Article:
Also be sure to collect all of your vital records, taxes, and other important documents as you leave. You will need proof of your tax history, social security number, and other essentials like a passport, receipts, etc in order to start over.

Make sure you have a job lined up (if you have not been working, or if you need a new one for sake of anonymity and privacy from your perpetrator) after you leave the abusive situation. You will need to find a job that the perpetrator has no knowledge of because smear campaigns and sabotage are common tactics abusers can use to continue to control their victims. In other words, make sure the perpetrator cannot tamper with your career and make that situation untenable for you as well.

And finally, if there is any evidence of the abuse you have endured, be sure to collect those documents, letters, receipts, pictures, data from old phones, computers, etc. in order to defend yourself should the abuser use legal tactics to further control you after you leave. The sad truth is, sometimes, our experiences are not enough for people to believe without “hard” evidence. What you have endured is painful enough and no one wants to be put into a situation where after all you have suffered, it’s not believed — especially in a court of law. As you leave the abusive situation, you have to go into it with the mindset that you will not be returning to the environment (though statistically, we know this is not always the case) and bring everything you could possibly need — and can afford to bring with you space-wise.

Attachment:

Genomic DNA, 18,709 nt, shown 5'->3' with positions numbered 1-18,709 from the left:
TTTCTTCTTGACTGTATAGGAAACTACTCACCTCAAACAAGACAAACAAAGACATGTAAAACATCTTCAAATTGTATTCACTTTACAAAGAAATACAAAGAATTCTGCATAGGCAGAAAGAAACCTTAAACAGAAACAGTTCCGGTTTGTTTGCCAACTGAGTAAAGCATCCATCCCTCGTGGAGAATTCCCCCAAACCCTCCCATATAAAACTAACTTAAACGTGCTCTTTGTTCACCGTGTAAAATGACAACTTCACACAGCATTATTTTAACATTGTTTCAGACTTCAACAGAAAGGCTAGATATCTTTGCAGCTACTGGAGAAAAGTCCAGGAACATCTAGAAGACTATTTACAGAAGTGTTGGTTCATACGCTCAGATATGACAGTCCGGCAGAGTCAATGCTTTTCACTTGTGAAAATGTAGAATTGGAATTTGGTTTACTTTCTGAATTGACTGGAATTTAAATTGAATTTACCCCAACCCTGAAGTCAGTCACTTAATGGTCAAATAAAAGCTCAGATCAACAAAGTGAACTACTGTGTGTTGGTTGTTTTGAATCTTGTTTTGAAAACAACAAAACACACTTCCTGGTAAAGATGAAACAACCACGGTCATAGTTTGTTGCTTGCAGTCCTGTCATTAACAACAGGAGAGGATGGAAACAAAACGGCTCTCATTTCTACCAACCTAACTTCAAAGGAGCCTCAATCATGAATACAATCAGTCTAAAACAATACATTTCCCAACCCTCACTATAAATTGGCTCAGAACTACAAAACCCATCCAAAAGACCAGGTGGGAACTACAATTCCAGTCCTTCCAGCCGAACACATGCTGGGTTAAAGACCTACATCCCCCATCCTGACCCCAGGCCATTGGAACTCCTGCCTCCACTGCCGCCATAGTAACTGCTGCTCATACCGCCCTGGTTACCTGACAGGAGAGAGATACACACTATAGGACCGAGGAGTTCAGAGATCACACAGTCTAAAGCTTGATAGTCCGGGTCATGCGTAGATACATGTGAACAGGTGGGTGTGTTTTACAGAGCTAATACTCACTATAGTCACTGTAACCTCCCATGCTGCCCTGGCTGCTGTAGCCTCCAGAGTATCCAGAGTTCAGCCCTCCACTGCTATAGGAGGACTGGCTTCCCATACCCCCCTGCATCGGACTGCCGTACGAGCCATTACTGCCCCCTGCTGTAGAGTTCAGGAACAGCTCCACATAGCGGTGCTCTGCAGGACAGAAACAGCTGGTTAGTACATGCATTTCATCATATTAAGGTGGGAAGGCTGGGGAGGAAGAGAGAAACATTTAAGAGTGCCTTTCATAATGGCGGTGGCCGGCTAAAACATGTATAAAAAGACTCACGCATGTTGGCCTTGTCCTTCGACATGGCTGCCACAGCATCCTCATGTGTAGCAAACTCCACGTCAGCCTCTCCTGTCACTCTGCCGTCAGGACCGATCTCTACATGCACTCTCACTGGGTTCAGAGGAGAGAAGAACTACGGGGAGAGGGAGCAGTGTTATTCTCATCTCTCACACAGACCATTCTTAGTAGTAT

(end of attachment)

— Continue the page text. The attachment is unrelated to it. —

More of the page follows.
Sometimes, leaving abuse feels like going to war. You have to be strategic and tactical and think about every possible weakness in order to prevent infiltration. It’s mentally and emotionally exhausting. Remember, abuse is about control and once the perpetrator loses control over you, they will go crazy trying to get it back. That is why these sorts of tactics are used — to try to regain control whether in tangible ways or just mentally and emotionally. It can make finding a semblance of a normal life very difficult for survivors and it can lead to feelings of despair, overwhelm, and defeat. Remember that you have the right to be safe, happy, and successful and we have to creatively find ways to escape the power plays without putting our safety in jeopardy.